Verizon Value? One Fee Off; Another On
Verizon gives back with one hand, then takes away with the other. That's the best way to explain what the telephone giant is doing to its DSL customers.
Just last week, Verizon Online said it would stop charging the federal Universal Service Fund recovery fee, which ranged from $1.25 a month to $2.83 a month, for its DSL service (Verizon telephone customers still have to pay that fee). But then, in an e-mail to its "valued" online customers, Verizon Online said it would start charging a new fee to DSL users--this one is called the Supplier Surcharge--beginning Aug. 26. This fee will range from $1.20 to $2.70 a month, depending on the speed of the service. In its e-mail, Verizon said the new surcharge "is not a government imposed fee or tax; however, it is intended to help offset costs we incur from our network supplier in providing Verizon Online DSL service." (That network supplier, by the way, is the telephone arm of Verizon.) "On balance, Verizon notes, your total bill will remain about the same as it has been or slightly lower."
That's little comfort to some Verizon subscribers, including this District Heights, Md., reader (who wishes to remain anonymous) who dashed me an angry e-mail about the new surcharge, concluding: "Verizon has just found another way to increase its revenue without increasing its service."
Mark Cooper, director of research for the Consumer Federation of America, is equally outraged. For years, he noted, Verizon and other telecom companies have complained to the Federal Communications Commission, arguing that their broadband services shouldn't be required to charge the Universal Service Fee since their cable competitors weren't forced to. Finally, Cooper explained, the FCC agreed that the DSL arms of the telecom companies "can get rid of the service, to compete with cable, and now Verizon turns around and replaces the fee with another monthly charge. ... Why they did this is beyond me. There's a lot of money at stake. This is what people do with market power."
Verizon spokesman Eric Rabe said the new fee is necessary to recoup some of the costs the company had been previously eating up on its own, particularly the costs of using telephone lines and switches to connect DSL service to homes that are using only Verizon's broadband service without its telephone service. Even though Verizon's DSL-only service costs more ($34.95 a month compared with $29.95 a month for DSL when it includes telephone), that's not sufficient to cover the real costs, Rabe said.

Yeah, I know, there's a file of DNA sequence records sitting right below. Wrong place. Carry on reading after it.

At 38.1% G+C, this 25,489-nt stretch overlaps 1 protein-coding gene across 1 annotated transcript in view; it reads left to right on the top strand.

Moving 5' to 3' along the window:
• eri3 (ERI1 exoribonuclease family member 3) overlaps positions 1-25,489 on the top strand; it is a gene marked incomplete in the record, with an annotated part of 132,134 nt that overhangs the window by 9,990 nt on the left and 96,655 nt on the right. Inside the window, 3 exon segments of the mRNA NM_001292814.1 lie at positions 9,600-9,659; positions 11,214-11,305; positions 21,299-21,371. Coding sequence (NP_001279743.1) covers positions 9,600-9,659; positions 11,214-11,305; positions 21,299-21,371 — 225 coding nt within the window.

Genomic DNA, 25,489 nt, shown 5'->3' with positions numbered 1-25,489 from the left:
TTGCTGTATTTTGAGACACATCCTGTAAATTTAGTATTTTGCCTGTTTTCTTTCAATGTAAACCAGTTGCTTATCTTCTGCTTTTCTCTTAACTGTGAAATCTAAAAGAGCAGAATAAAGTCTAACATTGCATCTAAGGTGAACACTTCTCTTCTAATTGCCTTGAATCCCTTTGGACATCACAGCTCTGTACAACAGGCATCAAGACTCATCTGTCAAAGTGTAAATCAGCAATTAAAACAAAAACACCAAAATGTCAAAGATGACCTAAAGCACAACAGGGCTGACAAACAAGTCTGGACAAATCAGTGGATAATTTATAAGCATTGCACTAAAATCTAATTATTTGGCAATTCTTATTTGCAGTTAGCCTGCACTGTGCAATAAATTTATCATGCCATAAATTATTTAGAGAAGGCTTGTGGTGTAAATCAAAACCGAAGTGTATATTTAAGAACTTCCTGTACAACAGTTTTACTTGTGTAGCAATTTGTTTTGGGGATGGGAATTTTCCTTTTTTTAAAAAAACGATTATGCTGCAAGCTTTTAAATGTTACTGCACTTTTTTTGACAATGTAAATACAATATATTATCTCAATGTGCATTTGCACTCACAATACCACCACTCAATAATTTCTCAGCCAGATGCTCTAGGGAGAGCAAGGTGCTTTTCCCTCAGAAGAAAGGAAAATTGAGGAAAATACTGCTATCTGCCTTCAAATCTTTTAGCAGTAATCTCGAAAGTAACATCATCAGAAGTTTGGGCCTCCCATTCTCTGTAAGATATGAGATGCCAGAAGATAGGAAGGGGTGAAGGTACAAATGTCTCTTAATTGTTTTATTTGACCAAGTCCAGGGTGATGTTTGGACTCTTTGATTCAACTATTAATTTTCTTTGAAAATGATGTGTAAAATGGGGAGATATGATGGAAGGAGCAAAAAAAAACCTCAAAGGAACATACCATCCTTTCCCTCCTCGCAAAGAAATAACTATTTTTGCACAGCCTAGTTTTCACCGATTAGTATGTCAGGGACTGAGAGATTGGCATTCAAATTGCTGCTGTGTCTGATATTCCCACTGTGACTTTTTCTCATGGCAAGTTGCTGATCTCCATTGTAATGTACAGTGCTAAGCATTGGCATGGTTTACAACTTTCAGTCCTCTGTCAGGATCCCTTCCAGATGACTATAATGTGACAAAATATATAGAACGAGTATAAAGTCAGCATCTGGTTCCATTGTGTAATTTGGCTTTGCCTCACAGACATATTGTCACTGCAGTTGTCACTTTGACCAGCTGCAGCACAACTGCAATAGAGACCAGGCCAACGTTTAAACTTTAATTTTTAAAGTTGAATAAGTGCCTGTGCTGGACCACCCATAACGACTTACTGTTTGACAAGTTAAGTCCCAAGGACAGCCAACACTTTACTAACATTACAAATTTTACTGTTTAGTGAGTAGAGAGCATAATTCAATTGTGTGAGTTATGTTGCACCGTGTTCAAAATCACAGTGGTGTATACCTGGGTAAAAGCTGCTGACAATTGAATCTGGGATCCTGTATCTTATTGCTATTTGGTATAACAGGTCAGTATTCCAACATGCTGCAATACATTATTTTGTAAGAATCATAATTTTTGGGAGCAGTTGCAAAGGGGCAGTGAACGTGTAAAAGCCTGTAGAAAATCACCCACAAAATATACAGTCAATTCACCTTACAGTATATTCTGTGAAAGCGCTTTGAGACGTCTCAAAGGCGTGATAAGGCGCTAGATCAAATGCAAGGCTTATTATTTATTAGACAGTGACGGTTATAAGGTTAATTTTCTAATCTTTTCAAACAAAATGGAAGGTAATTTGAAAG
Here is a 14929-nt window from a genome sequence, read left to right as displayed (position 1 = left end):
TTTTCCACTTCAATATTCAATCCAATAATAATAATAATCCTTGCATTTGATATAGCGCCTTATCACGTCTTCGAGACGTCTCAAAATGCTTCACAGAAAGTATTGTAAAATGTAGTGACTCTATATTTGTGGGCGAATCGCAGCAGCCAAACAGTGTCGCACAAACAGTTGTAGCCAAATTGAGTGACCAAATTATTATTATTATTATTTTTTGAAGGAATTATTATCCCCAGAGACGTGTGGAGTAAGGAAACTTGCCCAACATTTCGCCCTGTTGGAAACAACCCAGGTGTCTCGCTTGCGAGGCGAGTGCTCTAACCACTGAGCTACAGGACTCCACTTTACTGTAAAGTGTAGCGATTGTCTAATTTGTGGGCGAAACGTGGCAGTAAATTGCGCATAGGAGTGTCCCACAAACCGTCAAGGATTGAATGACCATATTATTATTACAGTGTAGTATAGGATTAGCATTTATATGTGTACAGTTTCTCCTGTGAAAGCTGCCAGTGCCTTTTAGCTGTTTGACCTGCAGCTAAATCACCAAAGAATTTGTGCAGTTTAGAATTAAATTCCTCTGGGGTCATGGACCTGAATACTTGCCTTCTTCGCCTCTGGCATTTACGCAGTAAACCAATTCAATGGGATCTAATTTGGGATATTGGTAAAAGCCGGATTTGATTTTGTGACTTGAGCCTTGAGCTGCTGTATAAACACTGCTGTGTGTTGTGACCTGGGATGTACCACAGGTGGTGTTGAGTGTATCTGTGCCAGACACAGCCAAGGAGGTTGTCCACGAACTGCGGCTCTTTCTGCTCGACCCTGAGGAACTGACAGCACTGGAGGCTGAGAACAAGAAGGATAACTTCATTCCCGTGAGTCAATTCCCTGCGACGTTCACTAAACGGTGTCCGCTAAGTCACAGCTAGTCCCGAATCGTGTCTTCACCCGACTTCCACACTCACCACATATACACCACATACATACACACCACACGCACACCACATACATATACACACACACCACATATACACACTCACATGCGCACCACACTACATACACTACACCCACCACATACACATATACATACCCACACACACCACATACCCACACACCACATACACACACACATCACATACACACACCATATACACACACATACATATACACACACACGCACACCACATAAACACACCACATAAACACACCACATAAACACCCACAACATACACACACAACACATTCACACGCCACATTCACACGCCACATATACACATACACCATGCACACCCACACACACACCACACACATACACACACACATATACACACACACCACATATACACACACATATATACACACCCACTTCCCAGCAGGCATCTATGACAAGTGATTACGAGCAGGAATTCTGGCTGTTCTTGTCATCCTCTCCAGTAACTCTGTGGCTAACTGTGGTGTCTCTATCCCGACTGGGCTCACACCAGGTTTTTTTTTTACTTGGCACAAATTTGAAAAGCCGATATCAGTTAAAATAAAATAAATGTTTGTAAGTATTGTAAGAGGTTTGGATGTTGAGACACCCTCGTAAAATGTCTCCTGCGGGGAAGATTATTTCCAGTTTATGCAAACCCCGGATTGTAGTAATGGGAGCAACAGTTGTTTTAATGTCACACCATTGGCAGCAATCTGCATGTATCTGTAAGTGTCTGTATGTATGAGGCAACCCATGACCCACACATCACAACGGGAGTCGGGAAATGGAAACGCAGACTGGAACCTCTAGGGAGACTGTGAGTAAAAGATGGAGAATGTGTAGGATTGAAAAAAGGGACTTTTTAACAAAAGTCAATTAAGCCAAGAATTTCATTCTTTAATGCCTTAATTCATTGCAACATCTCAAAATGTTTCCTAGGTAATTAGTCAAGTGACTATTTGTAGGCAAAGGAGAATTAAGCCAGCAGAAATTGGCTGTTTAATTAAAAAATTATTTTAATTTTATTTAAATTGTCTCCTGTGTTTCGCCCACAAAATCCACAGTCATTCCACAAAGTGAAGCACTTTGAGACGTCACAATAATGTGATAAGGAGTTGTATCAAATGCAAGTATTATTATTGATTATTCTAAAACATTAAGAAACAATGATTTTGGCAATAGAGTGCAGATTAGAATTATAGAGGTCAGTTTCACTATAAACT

"There are substantial additional costs to provide DSL to these customers because the revenue from the phone service (which they don't have) would have gone a long way toward offsetting the cost of providing the line to their home," Rabe wrote in an e-mail. "That line is what Verizon Online buys from Verizon Telcom. So without the phone line, the cost of the line must be entirely born by the DSL business, i.e. Verizon Online alone. The cost of the line is a major portion of the cost of providing DSL service. We formerly essentially ate this cost but can no longer do so, especially as the number of stand-alone customers grows so fast."
Rabe noted that the telecom industry has long believed in spreading out all the costs to all users to make telephone service affordable to all, even those who live in expensive-to-service areas such as rural out-of-the way counties. So Verizon felt it would be appropriate in this case to impose a supplier surcharge on all DSL customers to help subsidize the overall costs of those consumers who only want DSL service. He added that not all of Verizon's 5.7 million DSL customers will have to start paying the surcharge immediately. Those on one- or two-year contracts will not be charged until those contracts expire. The DSL service is still a great deal, Rabe said: "We have lowered the rate for DSL service steadily. In 2004, DSL typically cost $49.95 for 3 mbps service and that has dropped over time to $29.95. Even with the supplier surcharge, the rate is way down from just a few years ago. ... Even with the surcharge, Verizon DSL is still a very good deal."
The District Heights reader is not so sure: "Consumers can't win in a situation like this because it will never get the level of outrage that it warrants. And since Comcast is excessively pricey as well, what are the alternatives?"
The reader makes her point, ironically, just as Comcast also sent a note to its "valued" customers notifying them of a $2 increase in basic service because of the recent deal Comcast signed with the Mid-Atlantic Sports Network to carry the Nationals and Orioles baseball games. That notice prompted this e-mail from a Dale City reader (who also didn't want her name used): "We think any sports fan should be satisfied with the current lineup, and if they wish to get more -- they should sign up for that as extra service, on an individual basis, like you would for HBO. That's what's called 'having a choice.' ... If we are their 'valued customer,' why weren't we asked for opinion on whether we care to get yet more sport channels and -- most of all -- bear the cost of Comcast's decision?"
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